But once you start assessing the other players listed, it's no small miracle Davis carried New Orleans this high. Rondo was left for dead before the season. Moore looked like a forgettable journeyman. Holiday and Mirotic have never been viewed among the top options at their position. Yet, with Davis as the focal point and Moore as a surprising net-shredder, this lineup miraculously makes the top half.
14. Indiana Pacers
Lineup: Darren Collison, Victor Oladipo, Bojan Bogdanovic, Thaddeus Young, Myles Turner
Speaking of surprises, nothing suggested the Circle City would have an above-average opening group once Paul George skipped town. But Oladipo's All-Star ascension guaranteed that honor, and none of the four support pieces have disappointed.
With all five players averaging at least 12 points on 47-plus percent shooting, this functions as an offensive wrecking ball. Its 109.1 offensive rating would only trail five teams on the season-long rankings. But this unit is so generous the other way (108.8 defensive rating, would be 28th) that it struggles keeping its head above water (plus-0.3).
13. Portland Trail Blazers
Lineup: Damian Lillard, CJ McCollum, Maurice Harkless, Al-Farouq Aminu, Jusuf Nurkic
This isn't always Portland's preferred opening group, but it's becoming the popular choice now that Harkless appears back in the rotation. It's probably the best way to get length, athleticism and complementary versatility around the primary trio of Lillard, McCollum and Nurkic.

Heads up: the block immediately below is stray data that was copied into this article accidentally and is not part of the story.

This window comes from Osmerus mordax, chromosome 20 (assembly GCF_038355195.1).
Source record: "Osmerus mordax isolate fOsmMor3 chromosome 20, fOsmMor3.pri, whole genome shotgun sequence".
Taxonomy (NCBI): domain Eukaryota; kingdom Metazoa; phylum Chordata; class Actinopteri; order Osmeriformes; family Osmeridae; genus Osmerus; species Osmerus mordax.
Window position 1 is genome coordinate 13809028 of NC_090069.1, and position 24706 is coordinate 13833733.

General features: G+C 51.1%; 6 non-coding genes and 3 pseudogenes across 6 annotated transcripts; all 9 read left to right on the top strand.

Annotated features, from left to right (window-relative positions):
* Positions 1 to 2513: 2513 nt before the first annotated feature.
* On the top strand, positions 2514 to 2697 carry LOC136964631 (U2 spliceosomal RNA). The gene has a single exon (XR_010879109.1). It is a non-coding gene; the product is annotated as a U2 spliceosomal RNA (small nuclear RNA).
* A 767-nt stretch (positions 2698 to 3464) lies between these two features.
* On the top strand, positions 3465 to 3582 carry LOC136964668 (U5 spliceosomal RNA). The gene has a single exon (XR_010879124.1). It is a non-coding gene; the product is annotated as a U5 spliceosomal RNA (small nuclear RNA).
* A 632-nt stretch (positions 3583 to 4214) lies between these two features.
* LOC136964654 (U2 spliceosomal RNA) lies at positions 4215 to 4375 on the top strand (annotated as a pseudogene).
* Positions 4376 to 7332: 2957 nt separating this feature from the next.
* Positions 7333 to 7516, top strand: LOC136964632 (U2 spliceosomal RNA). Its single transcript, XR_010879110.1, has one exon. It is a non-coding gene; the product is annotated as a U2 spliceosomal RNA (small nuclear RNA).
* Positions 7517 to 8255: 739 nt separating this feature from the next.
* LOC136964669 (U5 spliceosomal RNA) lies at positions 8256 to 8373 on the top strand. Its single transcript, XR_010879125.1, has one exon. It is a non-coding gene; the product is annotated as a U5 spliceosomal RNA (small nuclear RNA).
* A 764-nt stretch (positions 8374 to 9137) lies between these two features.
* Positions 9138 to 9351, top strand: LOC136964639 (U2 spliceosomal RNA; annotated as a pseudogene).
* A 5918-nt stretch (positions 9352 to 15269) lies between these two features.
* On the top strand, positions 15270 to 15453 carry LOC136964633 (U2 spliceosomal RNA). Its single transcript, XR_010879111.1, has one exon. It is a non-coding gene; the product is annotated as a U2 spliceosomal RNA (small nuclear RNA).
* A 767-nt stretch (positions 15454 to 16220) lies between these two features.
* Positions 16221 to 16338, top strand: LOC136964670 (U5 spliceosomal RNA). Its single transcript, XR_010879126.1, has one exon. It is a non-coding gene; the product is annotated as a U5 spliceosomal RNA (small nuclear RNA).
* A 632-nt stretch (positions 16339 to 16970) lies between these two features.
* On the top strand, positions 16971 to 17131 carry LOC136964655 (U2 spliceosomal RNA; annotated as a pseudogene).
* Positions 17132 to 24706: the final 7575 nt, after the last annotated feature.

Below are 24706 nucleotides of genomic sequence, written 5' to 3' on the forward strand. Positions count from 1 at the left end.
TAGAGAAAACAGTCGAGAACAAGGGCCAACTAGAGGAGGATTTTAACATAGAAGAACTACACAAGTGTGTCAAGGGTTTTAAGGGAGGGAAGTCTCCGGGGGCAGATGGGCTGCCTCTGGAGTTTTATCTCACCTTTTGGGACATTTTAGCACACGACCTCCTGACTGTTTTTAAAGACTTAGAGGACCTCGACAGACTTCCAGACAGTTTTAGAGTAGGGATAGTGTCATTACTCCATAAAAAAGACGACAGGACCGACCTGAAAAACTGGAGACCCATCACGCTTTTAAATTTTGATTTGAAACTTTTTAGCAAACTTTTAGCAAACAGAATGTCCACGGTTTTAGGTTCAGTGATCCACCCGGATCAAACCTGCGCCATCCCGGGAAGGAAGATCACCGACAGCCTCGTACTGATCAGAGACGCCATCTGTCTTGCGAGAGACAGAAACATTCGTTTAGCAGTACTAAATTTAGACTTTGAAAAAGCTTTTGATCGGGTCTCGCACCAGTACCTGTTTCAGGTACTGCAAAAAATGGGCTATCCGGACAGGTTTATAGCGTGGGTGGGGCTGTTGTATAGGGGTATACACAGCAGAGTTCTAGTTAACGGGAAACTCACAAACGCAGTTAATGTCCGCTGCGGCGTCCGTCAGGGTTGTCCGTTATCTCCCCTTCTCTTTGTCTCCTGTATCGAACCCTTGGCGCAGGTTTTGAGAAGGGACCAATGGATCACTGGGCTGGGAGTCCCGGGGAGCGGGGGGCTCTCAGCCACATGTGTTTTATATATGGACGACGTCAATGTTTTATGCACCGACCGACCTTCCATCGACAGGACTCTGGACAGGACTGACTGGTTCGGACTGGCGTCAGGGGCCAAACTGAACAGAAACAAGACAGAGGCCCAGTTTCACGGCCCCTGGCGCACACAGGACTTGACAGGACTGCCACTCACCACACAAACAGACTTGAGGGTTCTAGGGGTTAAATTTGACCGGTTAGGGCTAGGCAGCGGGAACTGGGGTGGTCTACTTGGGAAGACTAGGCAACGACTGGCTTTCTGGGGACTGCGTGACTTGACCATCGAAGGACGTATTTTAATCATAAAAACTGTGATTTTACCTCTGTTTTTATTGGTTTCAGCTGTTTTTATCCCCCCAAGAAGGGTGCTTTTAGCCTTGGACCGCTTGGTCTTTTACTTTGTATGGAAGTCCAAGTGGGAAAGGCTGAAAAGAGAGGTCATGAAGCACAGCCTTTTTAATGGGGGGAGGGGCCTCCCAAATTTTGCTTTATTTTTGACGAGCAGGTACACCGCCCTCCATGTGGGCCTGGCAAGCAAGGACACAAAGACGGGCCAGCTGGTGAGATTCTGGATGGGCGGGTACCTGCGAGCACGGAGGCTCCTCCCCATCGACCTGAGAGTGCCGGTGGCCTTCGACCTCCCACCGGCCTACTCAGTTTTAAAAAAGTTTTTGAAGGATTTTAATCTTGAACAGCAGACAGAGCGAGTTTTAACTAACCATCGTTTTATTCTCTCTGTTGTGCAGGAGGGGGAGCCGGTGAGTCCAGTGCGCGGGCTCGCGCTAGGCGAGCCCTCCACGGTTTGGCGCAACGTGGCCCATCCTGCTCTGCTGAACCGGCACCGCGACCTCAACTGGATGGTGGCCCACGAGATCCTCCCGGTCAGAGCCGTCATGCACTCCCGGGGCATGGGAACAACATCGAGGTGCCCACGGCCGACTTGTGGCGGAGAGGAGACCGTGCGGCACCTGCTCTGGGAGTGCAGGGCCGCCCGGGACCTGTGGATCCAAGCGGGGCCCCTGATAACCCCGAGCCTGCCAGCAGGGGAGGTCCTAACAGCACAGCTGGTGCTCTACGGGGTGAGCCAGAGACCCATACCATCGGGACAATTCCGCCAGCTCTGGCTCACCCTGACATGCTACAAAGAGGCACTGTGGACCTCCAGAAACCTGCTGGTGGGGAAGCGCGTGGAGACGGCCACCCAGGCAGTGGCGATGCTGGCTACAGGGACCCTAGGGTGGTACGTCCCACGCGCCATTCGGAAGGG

Overall, this unit has struggled to a minus-2.9 net rating. But it's buoyed by one of the Association's top scoring tandems (Lillard and McCollum) and loaded with upward mobility for the stretch run. McCollum, Nurkic and Harkless are all shooting worse than they did last season, losing a combined 9.3 field-goal percentage points.
12. Washington Wizards
Lineup: John Wall, Bradley Beal, Otto Porter, Markieff Morris, Marcin Gortat
Washington's failure to launch into the realm of elites has often been tied to lackluster reserve play. But this season's bench improvements haven't moved the bottom line, because the starting unit is trending the wrong direction. The Wizards' openers, while still a top-half group, haven't been the same.
Their net efficiency (plus-6.4) is down from last season (plus-8.1), and each player is missing something. Morris and Gortat have seen their playing time hacked. Porter is shooting worse from the field and outside. Wall's points, assists and rebounds are all down. And even though this will be remembered as Beal's first All-Star campaign, he was a more accurate shooter from all three levels last season.
11. Milwaukee Bucks